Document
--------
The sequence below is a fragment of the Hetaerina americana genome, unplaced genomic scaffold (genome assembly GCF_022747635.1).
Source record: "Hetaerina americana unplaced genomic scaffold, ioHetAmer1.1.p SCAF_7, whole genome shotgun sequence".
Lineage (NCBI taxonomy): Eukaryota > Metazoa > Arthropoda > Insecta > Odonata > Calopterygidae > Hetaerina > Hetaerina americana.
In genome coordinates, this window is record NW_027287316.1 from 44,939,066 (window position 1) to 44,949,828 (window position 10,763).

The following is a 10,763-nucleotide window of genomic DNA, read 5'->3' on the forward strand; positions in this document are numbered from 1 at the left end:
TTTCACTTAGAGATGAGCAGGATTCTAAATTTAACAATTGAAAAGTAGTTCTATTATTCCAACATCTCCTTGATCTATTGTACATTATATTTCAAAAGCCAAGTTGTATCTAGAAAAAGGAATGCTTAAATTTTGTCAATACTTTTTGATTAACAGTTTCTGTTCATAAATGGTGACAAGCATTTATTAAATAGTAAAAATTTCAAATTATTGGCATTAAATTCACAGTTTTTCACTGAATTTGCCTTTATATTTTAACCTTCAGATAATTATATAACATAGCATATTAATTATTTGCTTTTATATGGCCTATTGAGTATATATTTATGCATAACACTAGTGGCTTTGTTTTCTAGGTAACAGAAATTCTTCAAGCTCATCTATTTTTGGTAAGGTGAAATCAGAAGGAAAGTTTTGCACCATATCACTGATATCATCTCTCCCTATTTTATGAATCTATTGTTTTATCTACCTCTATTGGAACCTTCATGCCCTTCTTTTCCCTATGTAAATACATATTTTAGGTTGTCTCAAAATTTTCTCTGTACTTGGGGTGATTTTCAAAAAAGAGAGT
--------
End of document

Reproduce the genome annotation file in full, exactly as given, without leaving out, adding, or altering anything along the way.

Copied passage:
The sequence below is a fragment of the Hetaerina americana genome, unplaced genomic scaffold (genome assembly GCF_022747635.1).
Source record: "Hetaerina americana unplaced genomic scaffold, ioHetAmer1.1.p SCAF_7, whole genome shotgun sequence".
Lineage (NCBI taxonomy): Eukaryota > Metazoa > Arthropoda > Insecta > Odonata > Calopterygidae > Hetaerina > Hetaerina americana.
In genome coordinates, this window is record NW_027287316.1 from 44,939,066 (window position 1) to 44,949,828 (window position 10,763).

The following is a 10,763-nucleotide window of genomic DNA, read 5'->3' on the forward strand; positions in this document are numbered from 1 at the left end:
TTTCACTTAGAGATGAGCAGGATTCTAAATTTAACAATTGAAAAGTAGTTCTATTATTCCAACATCTCCTTGATCTATTGTACATTATATTTCAAAAGCCAAGTTGTATCTAGAAAAAGGAATGCTTAAATTTTGTCAATACTTTTTGATTAACAGTTTCTGTTCATAAATGGTGACAAGCATTTATTAAATAGTAAAAATTTCAAATTATTGGCATTAAATTCACAGTTTTTCACTGAATTTGCCTTTATATTTTAACCTTCAGATAATTATATAACATAGCATATTAATTATTTGCTTTTATATGGCCTATTGAGTATATATTTATGCATAACACTAGTGGCTTTGTTTTCTAGGTAACAGAAATTCTTCAAGCTCATCTATTTTTGGTAAGGTGAAATCAGAAGGAAAGTTTTGCACCATATCACTGATATCATCTCTCCCTATTTTATGAATCTATTGTTTTATCTACCTCTATTGGAACCTTCATGCCCTTCTTTTCCCTATGTAAATACATATTTTAGGTTGTCTCAAAATTTTCTCTGTACTTGGGGTGATTTTCAAAAAAGAGAGT